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The Sunni insurgency in Iraq
By Ahmed S. Hashim, Middle East Institute, August 14, 2003

This paper addresses the insurgency that broke out after the official end of hostilities. Specifically, it attempts to do four things. First, it will seek to ascertain the nature of the violence that took place in Iraq after the end of hostilities: is it insurgency, guerilla warfare, or terrorism? Terminology is important. Second, the paper will address the origins, goals, and operational art of the insurgency. Third, it will look at prospects for the insurgency: will it remain decentralized and low-level, characterized by harassing attacks, or transform itself into a national liberation struggle? Fourth, this paper addresses the U.S. response to the insurgency and makes recommendations about how to respond effectively and what it might be done to prevent a full-fledged war of national resistance.

The Power of Terminology: Insurgency, Guerrillas, Terrorists, Partisans?

The term one chooses to define or characterize the ongoing violence in Iraq matters for many reasons; my concern is the power of terminology.

First, the term one chooses to refer to something such as the ongoing violence in Iraq betrays one's political biases and stance. The Administration's views are politicized, in that to admit that there is resistance by Iraqis beyond regime supporters is to admit that a wide range of Iraqis are fighting occupation. This is not something that Administration officials wish to hear, given the constant refrain that one of the key goals of the war was the liberation of the Iraqis from an evil dictatorship.

Second, terminology matters because the term one chooses may determine the solution to a problem. If Administration officials continue to believe that the cause of the ongoing violence is solely the former regime, we will fall prey to focusing exclusively on groups or individuals associated with the defunct regime. By rooting them out the violence will cease, so goes the logic. That might not be the case, but it explains why the deaths of 'Uday and Qusay in July were greeted with euphoria by the Administration and why U.S. forces are relentless in their pursuit of the former Iraqi leader, Saddam.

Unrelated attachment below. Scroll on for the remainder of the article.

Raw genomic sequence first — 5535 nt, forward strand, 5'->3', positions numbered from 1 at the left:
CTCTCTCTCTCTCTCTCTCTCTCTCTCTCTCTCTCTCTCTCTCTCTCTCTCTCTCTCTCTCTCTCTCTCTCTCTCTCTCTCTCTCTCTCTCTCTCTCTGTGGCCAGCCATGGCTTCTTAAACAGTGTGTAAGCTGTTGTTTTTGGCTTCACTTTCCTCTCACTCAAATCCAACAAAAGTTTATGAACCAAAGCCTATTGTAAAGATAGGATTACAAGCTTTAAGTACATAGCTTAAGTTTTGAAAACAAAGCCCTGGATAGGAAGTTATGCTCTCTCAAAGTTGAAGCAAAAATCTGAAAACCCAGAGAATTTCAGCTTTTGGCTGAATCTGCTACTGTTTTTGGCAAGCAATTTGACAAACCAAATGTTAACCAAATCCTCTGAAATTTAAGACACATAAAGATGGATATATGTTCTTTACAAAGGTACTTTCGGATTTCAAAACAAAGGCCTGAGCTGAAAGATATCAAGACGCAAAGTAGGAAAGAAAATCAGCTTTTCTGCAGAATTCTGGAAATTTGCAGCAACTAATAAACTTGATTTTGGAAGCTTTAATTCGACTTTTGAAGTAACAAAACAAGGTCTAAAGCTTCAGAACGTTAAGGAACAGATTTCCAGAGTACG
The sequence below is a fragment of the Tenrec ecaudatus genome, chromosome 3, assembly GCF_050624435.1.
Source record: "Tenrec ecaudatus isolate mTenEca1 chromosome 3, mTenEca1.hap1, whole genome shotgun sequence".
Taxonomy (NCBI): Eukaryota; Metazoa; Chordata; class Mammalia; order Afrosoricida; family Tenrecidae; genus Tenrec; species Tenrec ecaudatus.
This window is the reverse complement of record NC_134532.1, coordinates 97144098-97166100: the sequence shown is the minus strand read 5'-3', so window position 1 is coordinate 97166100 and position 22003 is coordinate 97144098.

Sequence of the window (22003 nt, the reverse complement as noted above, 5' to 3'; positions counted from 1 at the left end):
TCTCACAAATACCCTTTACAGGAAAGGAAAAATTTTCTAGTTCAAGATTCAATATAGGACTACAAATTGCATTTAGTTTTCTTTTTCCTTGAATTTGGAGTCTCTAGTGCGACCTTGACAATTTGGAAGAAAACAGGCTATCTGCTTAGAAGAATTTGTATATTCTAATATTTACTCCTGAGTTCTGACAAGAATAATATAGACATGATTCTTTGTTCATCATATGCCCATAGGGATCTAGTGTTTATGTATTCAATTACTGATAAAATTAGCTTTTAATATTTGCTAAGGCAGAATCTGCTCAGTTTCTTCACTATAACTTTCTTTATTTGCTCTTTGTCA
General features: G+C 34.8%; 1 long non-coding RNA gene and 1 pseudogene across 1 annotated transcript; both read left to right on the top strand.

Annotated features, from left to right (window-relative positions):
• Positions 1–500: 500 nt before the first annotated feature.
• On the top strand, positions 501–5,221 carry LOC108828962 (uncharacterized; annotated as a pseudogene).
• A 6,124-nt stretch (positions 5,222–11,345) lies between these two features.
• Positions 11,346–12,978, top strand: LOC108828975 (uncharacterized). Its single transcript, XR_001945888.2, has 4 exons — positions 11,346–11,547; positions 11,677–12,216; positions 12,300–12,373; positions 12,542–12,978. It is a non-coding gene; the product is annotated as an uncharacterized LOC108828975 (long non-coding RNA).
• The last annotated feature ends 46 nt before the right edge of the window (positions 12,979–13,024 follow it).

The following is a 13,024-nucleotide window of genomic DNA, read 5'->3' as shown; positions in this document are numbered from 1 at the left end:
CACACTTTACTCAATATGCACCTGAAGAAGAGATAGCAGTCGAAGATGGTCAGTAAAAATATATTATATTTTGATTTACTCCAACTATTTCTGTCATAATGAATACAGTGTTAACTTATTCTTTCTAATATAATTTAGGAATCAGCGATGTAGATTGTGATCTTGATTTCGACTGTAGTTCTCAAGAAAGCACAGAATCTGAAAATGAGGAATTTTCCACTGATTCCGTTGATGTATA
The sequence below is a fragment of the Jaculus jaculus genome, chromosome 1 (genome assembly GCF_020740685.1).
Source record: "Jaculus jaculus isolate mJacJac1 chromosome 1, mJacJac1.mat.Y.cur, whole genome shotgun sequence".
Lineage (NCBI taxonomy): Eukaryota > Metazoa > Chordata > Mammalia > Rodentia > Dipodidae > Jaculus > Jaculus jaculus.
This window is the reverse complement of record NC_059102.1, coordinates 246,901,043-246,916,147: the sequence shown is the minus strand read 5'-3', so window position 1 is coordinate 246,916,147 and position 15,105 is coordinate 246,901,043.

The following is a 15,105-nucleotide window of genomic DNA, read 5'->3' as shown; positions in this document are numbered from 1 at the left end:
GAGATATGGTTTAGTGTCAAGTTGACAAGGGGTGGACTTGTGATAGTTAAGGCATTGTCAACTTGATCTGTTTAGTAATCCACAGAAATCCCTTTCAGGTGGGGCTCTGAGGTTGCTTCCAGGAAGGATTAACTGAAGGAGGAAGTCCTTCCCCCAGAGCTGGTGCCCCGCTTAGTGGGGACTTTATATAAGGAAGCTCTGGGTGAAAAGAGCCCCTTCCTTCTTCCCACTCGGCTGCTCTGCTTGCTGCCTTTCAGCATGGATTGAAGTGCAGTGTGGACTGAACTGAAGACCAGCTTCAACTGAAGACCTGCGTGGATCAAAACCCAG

Third, terminology also matters because if we characterize it incorrectly, we will devise and implement the wrong methods to deal with it. The views of U.S. senior officers who have characterized the insurgency as "classical guerilla warfare" – a position which is at the opposite end of the spectrum from those of senior administration officials -- are overly pessimistic and even more importantly, possibly erroneous in a number of ways as will be discussed below. [ complete paper ]

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Killing of Hamas leader ends truce
By Chris McGreal, The Guardian, August 22, 2003

Five Israeli missiles incinerated Ismail Abu Shanab in Gaza city yesterday, killing one of the most powerful voices for peace in Hamas and destroying the ceasefire that Palestinian leaders believed would avert civil war.

Israeli helicopters struck the car carrying the third highest Hamas leader in retaliation for Tuesday's suicide bombing of a Jerusalem a bus on Tuesday, killing 20 mostly orthodox Jews, including six children.

But the missiles also buried a seven-week ceasefire already strained by Israeli killings of Islamic militants and retaliatory suicide bombings, and threw the US-led road map to peace deeper into crisis. [ complete article ]

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Abu Mazen cannot commit suicide
By Danny Rubinstein, Haaretz, August 22, 2003

Not even the bloody suicide bombing in Jerusalem will bring Palestinian Prime Minister Mahmoud Abbas (Abu Mazen) to relentlessly pursue the activists of Hamas and the Islamic Jihad. He and his ministers in the Palestinian government will not use force to restrain the Islamic fanatics; they will not even confiscate their weapons. Abbas and his Minister of State for Security Affair Mohammed Dahlan are no doubt under great pressure from the Americans to do just that and the Israeli government is also insisting on it - but in the present reality in the West Bank and the Gaza Strip, it is simply not possible. [ complete article ]